Well said [...].
Suggestions, opinions and/or advice provided by the author of this post should not be regarded as medical advice; nor should it substitute for professional medical care. Consult your doctor before making any changes to your medication. Please read our Community Policy Documents board for further information.

[Buddie]

Re: We shouldnt call this withdrawal
« Reply #18 on: December 17, 2021, 12:42:44 am »
Those are all good explanations about why some of us are so sick all the time.
Suggestions, opinions and/or advice provided by the author of this post should not be regarded as medical advice; nor should it substitute for professional medical care. Consult your doctor before making any changes to your medication. Please read our Community Policy Documents board for further information.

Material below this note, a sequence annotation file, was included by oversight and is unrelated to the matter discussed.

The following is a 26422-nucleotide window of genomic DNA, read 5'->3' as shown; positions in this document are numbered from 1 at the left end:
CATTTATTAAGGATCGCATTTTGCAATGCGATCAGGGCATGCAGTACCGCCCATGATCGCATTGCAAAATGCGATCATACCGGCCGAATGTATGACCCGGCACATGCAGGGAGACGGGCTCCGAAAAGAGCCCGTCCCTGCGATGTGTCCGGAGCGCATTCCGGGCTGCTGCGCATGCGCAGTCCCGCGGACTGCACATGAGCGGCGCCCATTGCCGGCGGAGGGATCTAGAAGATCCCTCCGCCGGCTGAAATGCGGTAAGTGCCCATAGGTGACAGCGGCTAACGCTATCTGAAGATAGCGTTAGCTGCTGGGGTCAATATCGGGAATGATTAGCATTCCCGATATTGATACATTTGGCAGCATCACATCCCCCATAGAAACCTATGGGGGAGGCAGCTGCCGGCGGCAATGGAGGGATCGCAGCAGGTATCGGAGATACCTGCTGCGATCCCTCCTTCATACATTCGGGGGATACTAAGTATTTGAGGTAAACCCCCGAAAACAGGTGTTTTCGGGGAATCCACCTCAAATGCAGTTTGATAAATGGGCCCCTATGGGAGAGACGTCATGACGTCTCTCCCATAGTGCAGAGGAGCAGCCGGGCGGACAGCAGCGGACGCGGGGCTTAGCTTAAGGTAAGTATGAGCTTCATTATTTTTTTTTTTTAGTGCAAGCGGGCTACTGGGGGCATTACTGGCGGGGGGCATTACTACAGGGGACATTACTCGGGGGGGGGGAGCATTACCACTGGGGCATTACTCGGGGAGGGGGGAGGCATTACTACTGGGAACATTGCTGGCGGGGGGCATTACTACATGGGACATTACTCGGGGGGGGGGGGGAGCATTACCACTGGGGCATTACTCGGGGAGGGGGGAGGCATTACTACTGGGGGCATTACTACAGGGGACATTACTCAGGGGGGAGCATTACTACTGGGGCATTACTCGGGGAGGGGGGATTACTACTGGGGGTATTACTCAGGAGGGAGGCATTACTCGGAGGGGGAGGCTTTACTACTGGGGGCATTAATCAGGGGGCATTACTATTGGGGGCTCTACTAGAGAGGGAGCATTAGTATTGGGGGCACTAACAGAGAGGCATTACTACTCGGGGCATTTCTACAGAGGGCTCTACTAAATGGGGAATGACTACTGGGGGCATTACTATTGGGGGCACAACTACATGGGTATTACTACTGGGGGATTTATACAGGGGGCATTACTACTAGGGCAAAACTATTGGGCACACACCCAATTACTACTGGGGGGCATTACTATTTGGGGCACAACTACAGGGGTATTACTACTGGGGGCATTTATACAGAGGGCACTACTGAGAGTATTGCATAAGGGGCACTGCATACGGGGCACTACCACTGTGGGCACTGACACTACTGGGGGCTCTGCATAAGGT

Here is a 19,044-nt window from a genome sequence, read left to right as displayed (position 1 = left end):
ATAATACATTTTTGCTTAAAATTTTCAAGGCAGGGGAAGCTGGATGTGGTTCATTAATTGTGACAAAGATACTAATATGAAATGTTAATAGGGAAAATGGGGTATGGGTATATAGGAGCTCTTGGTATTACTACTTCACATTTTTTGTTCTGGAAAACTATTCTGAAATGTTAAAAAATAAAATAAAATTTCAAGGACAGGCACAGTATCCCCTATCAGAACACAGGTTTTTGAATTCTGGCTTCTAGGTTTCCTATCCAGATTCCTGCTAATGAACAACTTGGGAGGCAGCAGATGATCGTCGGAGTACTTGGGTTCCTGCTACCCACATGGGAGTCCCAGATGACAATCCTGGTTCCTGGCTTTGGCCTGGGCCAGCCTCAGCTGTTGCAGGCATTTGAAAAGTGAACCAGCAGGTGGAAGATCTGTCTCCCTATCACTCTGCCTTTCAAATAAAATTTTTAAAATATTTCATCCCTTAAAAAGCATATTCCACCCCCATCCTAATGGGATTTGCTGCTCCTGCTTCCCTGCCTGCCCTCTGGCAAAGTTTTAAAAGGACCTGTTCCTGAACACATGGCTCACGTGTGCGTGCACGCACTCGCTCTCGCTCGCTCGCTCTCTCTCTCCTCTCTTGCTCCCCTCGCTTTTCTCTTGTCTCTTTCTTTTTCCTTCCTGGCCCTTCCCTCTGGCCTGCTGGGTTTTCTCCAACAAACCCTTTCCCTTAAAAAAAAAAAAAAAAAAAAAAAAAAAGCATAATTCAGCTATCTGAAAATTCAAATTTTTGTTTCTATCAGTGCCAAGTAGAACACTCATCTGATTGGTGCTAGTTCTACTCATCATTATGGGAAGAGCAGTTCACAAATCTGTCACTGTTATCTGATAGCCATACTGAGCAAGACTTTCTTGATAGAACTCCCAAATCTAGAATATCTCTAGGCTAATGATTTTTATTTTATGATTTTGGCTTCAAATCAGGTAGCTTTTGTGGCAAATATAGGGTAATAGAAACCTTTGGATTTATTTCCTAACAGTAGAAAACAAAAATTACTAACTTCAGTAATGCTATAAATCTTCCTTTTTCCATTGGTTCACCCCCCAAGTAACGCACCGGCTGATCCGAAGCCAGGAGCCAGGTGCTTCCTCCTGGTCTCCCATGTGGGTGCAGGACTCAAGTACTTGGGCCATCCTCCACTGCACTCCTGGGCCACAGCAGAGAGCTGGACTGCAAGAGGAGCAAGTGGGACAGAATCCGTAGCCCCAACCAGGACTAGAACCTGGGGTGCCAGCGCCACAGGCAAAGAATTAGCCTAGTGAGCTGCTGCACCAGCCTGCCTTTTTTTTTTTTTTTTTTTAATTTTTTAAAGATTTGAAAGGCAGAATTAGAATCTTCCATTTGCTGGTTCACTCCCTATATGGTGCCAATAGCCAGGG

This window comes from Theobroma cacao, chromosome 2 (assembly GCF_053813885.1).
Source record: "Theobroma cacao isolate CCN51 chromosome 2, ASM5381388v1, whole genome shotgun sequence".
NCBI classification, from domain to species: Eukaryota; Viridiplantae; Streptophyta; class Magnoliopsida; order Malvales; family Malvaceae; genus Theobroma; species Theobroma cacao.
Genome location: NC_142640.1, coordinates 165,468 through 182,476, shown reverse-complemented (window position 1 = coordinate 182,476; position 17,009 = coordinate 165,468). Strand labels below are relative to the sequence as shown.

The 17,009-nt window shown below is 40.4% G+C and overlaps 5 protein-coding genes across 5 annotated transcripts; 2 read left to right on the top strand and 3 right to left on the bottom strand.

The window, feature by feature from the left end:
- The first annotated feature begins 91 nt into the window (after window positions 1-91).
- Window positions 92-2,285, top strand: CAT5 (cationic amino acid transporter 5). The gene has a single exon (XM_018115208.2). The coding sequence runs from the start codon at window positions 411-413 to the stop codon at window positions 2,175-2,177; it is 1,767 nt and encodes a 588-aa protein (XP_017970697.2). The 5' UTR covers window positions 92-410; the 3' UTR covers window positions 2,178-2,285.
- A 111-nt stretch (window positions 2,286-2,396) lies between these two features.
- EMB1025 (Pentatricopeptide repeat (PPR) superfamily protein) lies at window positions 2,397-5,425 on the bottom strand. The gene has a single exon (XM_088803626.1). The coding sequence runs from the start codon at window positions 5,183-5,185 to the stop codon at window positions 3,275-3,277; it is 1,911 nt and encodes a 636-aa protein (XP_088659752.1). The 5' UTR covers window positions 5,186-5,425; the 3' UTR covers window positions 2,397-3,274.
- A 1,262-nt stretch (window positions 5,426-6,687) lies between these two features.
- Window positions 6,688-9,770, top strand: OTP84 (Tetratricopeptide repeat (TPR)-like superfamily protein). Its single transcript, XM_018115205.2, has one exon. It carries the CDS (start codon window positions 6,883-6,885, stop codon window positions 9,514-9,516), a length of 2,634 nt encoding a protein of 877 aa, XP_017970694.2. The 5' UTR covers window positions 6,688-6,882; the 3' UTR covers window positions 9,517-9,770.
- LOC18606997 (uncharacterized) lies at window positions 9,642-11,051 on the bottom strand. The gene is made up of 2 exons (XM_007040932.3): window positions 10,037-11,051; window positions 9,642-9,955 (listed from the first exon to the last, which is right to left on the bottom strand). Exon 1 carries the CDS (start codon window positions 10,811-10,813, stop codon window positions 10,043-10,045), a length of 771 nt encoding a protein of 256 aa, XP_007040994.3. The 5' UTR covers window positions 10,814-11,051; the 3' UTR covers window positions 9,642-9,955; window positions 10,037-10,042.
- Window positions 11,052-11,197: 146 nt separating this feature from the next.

[Buddie]

Re: We shouldnt call this withdrawal
« Reply #19 on: December 18, 2021, 04:07:36 am »
Not sure what to call this any longer….
But after 9 years …I do believe I have brain damage and long term “ side  effects” from my benzo use…
I’m still recovering….but at 61 years of age ….not sure how my brain will react anymore .
Suffered through the covid virus last year …still not the same since that .

But whatever long term damage may have been done …I still believe I’m healing very slowly now …
It’s just very sad that any of us still continue to suffer with so many issues from benzo use…
If I only knew then how this would turn out …….

 Much love and healing to all
Suggestions, opinions and/or advice provided by the author of this post should not be regarded as medical advice; nor should it substitute for professional medical care. Consult your doctor before making any changes to your medication. Please read our Community Policy Documents board for further information.